How to photograph inside the Caves of Han

For Belgians, the Caves of Han are famous. We’ve all visited them or at the very least heard about them. It’s the first Belgian UNESCO Global Geopark and worth visiting if you’re around. And you can camp right next to the caves now.

Around the caves, there is plenty to see and photograph, like the fantastic wolves in the wildlife park. You can come closer to them with telelens and make a stunning close-up.

But of course, you want to know about the caves. Because they are darker, it’s tricky to photograph them. An extra difficulty is the group tour. You can’t choose your own pace, meaning you have to run and gun it from time to time.

Photographing in the Caves of Han

There’s also no way of using a tripod or a flash. Making you depend entirely on your skills in the exposure triangle.

As a quick reminder: The exposure triangle is the imaginative triangle you get if you position ISO, aperture, and shutter speed. These three factors influence your photo’s exposure (hence the name).

As a photographer, it’s your job to find a good balance in them. Ideally, without compromise, that seldom happens in the ‘wild.’

I can tell you the settings I’ve used in the caves of Han, and you can copy them:

ISO 3200, f4.0, and shutter speed at 1/30. All with a 16-35mm lens.

But just copying those settings without understanding why I used them will not get you far.

Why using a wide-angle lens is a good idea.

I want to start by talking about my lens choice. I went for a wide-angle. This offers me a broad enough vision to photograph as much of each cave as possible. I could have used a telelens and gone for detail shots, but in those lighting situations, it’s hard to get a sharp image that way.

With the wide angle, I can make landscapes of the insides of the caves. It also has to do with the shutter speed settings.

Since we want to let in as much light as possible, I prefer to shoot with a slow shutter speed. Of course, I could try a 1-second exposure. But remember, no tripods, so it’s all handheld.

Shutterspeed for photographing caves

To figure out the lowest possible handheld exposure/shutter speed, you can go with your lens; there is a relatively simple formula.

Take the focal length of your camera (in this case, it’s 16-35). That’s it. When photographing at 16mm, you can go as low as 1/16th of a second for your shutter speed. It’s best to go faster. But in a pinch, that’s possible.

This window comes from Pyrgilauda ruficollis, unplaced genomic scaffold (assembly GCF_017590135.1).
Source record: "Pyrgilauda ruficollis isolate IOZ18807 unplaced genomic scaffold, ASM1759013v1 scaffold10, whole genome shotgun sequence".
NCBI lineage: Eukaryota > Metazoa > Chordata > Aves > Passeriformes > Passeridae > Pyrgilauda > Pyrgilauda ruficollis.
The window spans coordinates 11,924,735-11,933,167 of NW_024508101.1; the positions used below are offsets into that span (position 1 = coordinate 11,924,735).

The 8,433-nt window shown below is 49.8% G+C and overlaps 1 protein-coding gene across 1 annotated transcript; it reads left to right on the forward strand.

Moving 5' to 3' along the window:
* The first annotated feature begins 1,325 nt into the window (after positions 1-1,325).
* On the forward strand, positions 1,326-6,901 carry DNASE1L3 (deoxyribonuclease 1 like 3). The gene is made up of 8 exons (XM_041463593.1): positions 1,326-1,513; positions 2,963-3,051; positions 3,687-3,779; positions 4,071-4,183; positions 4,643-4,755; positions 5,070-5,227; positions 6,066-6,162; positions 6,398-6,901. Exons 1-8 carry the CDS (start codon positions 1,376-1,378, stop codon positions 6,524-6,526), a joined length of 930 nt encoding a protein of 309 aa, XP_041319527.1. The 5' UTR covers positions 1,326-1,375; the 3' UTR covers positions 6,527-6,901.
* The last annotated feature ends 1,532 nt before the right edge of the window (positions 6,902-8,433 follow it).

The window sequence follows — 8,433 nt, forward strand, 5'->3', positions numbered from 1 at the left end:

What aperture to use in the Caves of Han

Next up is the aperture. This one is tricky. The aperture controls your depth of field, and since we’re doing landscapes inside the Caves of Han, we want as much as possible of it.

However, stopping down too much will either slow down our shutter speed or boost the ISO. Both are not so favorable.

The lens choice helps here again too. With a wide-angle lens, the depth of field is often higher already than with a telelens and gives you some more wiggle room. For that reason, I chose the wide-angle lens too.

ISO settings for my Caves of Han photos

Last but not least is the ISO. Typically you would want to keep it as low as possible. Well below the 800 ISO, for example. But in this case, that’s not possible. I used ISO 3200. On my Nikon D850, that’s still okay to do. It can handle the noise pretty well, and with a bit of noise reduction in Lightroom, the little noise left is fixed.

In conclusion

How to photograph the Caves of Han in Belgium: keep your aperture wide enough, pick the slowest shutter speed you can handhold, and set your ISO according. All while using a wide-angle lens and embracing the darkness.

More about the Caves of Han

The caves are a national treasure that is worth the visit. A visit usually takes you about an hour and 15 minutes. Guiding you for 1.6 kilometers and over 367 steps. It’s a beautiful space underneath a hill. Small corridors lead you into massive halls.

You get to see small rock formations, enormous stalagmites, curtains, and parts of the underground river.

People have used some caves for over 10.000 years ago, and other parts are only discovered in the past century. A guide will walk you along the most exciting features. And most importantly, tell you all about it.

Bring a warm sweater or jacket, as it’s 9 degrees in the caves. No matter what season.

Going for a visit too? Show me your photos on Instagram or Twitter!

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